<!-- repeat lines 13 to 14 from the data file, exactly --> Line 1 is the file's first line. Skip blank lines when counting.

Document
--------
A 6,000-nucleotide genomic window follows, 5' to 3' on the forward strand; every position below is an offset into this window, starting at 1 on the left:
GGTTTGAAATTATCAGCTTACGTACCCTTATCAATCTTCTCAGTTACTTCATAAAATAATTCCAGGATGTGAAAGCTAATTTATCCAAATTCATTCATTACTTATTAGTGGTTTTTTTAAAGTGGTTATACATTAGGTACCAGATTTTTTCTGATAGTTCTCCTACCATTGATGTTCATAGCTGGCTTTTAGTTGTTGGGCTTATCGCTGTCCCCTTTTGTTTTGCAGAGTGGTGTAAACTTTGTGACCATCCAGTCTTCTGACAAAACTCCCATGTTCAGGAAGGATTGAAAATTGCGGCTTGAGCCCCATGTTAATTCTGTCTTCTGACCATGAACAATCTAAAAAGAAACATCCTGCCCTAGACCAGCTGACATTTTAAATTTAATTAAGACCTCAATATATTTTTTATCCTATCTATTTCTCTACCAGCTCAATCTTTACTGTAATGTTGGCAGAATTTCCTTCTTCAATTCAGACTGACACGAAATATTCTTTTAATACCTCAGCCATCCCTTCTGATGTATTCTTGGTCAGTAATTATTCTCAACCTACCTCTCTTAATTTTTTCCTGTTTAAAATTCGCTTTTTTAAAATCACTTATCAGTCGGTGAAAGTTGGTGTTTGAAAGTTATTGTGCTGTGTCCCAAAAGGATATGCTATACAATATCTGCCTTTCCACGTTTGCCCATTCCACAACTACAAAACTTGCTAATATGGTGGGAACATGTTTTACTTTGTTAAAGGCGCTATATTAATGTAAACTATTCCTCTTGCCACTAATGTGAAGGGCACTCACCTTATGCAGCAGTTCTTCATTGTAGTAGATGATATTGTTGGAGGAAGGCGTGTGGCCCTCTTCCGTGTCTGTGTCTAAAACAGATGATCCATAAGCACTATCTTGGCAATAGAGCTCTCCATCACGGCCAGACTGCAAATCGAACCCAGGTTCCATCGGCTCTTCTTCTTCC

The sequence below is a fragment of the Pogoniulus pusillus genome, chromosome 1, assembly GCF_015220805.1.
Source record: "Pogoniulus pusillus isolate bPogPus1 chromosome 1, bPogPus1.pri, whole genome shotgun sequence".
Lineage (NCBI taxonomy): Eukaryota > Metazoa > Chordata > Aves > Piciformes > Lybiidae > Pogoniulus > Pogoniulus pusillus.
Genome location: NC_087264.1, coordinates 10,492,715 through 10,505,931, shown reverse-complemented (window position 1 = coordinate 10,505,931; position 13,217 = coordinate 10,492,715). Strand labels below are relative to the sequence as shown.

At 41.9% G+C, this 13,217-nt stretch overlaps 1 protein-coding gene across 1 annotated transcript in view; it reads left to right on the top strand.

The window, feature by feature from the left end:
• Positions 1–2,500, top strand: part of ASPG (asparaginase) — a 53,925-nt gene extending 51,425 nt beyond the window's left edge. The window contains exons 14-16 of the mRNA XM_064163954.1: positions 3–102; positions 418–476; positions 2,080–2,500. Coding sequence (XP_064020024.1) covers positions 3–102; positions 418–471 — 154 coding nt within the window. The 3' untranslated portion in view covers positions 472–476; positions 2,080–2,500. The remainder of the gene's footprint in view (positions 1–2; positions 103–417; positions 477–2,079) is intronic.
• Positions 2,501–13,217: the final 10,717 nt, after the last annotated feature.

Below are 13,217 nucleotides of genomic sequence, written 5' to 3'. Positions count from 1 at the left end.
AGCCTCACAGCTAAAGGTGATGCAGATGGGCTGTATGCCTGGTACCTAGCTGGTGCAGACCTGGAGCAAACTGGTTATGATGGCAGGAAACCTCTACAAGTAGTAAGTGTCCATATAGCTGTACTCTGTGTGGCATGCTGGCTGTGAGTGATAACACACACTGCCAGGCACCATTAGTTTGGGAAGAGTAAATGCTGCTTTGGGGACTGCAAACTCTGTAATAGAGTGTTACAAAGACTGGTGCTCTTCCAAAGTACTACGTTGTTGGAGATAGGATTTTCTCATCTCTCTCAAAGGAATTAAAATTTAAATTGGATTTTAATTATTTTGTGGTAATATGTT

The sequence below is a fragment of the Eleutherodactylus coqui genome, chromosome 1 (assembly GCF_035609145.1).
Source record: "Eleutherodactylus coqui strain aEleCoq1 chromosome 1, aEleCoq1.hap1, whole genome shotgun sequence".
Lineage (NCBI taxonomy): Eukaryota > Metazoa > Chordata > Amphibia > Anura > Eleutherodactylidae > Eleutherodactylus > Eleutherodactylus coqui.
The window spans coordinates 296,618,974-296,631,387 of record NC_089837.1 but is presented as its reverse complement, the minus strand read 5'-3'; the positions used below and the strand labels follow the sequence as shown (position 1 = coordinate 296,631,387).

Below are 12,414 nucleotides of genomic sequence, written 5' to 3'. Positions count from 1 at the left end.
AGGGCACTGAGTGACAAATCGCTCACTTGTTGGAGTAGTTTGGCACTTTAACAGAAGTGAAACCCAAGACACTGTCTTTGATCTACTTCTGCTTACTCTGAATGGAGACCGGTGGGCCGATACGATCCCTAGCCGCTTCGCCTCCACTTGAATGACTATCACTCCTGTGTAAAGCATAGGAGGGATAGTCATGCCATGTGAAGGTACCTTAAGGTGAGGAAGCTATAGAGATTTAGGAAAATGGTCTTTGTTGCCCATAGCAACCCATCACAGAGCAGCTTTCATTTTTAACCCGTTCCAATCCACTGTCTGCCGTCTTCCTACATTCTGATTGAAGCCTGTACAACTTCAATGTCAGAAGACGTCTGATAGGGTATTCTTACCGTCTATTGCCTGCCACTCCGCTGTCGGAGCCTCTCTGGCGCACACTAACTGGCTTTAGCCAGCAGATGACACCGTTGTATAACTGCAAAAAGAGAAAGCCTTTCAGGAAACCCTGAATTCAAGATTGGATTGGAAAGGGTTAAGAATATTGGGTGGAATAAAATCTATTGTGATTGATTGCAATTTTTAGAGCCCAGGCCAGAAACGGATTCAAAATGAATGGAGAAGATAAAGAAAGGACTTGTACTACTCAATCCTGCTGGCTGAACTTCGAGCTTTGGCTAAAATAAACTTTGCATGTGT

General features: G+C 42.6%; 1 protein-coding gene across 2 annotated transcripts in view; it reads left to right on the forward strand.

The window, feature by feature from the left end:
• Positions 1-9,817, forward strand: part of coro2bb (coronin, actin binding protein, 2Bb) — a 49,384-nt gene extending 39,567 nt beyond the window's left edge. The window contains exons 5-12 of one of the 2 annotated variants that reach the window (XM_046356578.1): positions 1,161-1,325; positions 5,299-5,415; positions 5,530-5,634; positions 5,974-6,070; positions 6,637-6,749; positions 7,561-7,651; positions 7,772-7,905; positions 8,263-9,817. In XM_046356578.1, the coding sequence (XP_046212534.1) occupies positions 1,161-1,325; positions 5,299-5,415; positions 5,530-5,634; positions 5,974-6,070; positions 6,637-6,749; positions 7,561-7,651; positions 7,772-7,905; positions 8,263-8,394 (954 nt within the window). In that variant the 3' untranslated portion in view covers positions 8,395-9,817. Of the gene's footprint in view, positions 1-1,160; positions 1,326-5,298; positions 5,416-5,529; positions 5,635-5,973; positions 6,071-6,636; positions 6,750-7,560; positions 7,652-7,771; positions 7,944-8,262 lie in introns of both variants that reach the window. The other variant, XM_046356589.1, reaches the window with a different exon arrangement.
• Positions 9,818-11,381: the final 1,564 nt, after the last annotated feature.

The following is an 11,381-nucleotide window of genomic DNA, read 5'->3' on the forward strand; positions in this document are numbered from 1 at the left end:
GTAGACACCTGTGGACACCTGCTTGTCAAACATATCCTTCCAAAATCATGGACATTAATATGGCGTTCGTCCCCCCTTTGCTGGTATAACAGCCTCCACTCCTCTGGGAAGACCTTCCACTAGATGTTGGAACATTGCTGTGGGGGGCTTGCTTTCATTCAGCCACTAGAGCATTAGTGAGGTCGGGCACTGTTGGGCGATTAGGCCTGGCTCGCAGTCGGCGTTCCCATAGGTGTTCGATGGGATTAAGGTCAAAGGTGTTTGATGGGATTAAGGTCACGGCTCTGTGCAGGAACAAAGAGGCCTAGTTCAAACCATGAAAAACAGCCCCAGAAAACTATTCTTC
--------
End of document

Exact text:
The sequence below is a fragment of the Eleutherodactylus coqui genome, chromosome 1 (assembly GCF_035609145.1).
Source record: "Eleutherodactylus coqui strain aEleCoq1 chromosome 1, aEleCoq1.hap1, whole genome shotgun sequence".